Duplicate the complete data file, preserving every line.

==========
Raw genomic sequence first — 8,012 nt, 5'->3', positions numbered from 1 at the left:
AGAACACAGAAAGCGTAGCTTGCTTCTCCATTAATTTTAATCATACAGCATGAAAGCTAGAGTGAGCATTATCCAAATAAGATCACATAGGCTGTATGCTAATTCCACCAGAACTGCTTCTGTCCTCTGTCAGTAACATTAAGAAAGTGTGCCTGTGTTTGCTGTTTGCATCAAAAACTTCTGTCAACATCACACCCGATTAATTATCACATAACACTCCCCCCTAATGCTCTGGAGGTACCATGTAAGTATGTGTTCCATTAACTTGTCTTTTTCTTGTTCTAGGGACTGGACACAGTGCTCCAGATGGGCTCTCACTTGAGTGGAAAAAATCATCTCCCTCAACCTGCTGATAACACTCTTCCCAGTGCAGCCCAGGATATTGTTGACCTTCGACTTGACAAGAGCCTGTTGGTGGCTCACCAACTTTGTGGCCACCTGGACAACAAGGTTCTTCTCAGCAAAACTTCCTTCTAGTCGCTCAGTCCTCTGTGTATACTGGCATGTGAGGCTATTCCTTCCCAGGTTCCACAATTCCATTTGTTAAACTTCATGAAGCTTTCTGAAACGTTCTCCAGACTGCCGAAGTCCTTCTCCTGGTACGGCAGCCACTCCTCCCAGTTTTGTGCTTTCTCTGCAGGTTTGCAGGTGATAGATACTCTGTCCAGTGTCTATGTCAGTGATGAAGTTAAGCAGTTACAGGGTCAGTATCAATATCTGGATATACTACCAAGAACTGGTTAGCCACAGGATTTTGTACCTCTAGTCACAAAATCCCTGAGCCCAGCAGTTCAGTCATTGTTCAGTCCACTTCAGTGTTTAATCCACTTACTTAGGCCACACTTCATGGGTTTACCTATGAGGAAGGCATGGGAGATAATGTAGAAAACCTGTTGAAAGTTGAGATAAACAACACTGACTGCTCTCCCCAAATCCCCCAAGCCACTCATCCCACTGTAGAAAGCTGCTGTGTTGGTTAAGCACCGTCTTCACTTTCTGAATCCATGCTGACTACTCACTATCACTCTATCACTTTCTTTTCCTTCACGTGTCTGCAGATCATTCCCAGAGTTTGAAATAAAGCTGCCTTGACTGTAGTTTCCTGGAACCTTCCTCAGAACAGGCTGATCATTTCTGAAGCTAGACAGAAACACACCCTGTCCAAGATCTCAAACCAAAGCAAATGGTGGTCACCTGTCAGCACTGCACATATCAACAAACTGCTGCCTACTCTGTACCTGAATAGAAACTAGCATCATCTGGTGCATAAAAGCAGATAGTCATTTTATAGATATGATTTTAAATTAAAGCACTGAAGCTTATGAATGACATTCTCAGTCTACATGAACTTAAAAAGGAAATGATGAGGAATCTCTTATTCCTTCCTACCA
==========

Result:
Raw genomic sequence first — 8,012 nt, 5'->3', positions numbered from 1 at the left:
AGAACACAGAAAGCGTAGCTTGCTTCTCCATTAATTTTAATCATACAGCATGAAAGCTAGAGTGAGCATTATCCAAATAAGATCACATAGGCTGTATGCTAATTCCACCAGAACTGCTTCTGTCCTCTGTCAGTAACATTAAGAAAGTGTGCCTGTGTTTGCTGTTTGCATCAAAAACTTCTGTCAACATCACACCCGATTAATTATCACATAACACTCCCCCCTAATGCTCTGGAGGTACCATGTAAGTATGTGTTCCATTAACTTGTCTTTTTCTTGTTCTAGGGACTGGACACAGTGCTCCAGATGGGCTCTCACTTGAGTGGAAAAAATCATCTCCCTCAACCTGCTGATAACACTCTTCCCAGTGCAGCCCAGGATATTGTTGACCTTCGACTTGACAAGAGCCTGTTGGTGGCTCACCAACTTTGTGGCCACCTGGACAACAAGGTTCTTCTCAGCAAAACTTCCTTCTAGTCGCTCAGTCCTCTGTGTATACTGGCATGTGAGGCTATTCCTTCCCAGGTTCCACAATTCCATTTGTTAAACTTCATGAAGCTTTCTGAAACGTTCTCCAGACTGCCGAAGTCCTTCTCCTGGTACGGCAGCCACTCCTCCCAGTTTTGTGCTTTCTCTGCAGGTTTGCAGGTGATAGATACTCTGTCCAGTGTCTATGTCAGTGATGAAGTTAAGCAGTTACAGGGTCAGTATCAATATCTGGATATACTACCAAGAACTGGTTAGCCACAGGATTTTGTACCTCTAGTCACAAAATCCCTGAGCCCAGCAGTTCAGTCATTGTTCAGTCCACTTCAGTGTTTAATCCACTTACTTAGGCCACACTTCATGGGTTTACCTATGAGGAAGGCATGGGAGATAATGTAGAAAACCTGTTGAAAGTTGAGATAAACAACACTGACTGCTCTCCCCAAATCCCCCAAGCCACTCATCCCACTGTAGAAAGCTGCTGTGTTGGTTAAGCACCGTCTTCACTTTCTGAATCCATGCTGACTACTCACTATCACTCTATCACTTTCTTTTCCTTCACGTGTCTGCAGATCATTCCCAGAGTTTGAAATAAAGCTGCCTTGACTGTAGTTTCCTGGAACCTTCCTCAGAACAGGCTGATCATTTCTGAAGCTAGACAGAAACACACCCTGTCCAAGATCTCAAACCAAAGCAAATGGTGGTCACCTGTCAGCACTGCACATATCAACAAACTGCTGCCTACTCTGTACCTGAATAGAAACTAGCATCATCTGGTGCATAAAAGCAGATAGTCATTTTATAGATATGATTTTAAATTAAAGCACTGAAGCTTATGAATGACATTCTCAGTCTACATGAACTTAAAAAGGAAATGATGAGGAATCTCTTATTCCTTCCTACCA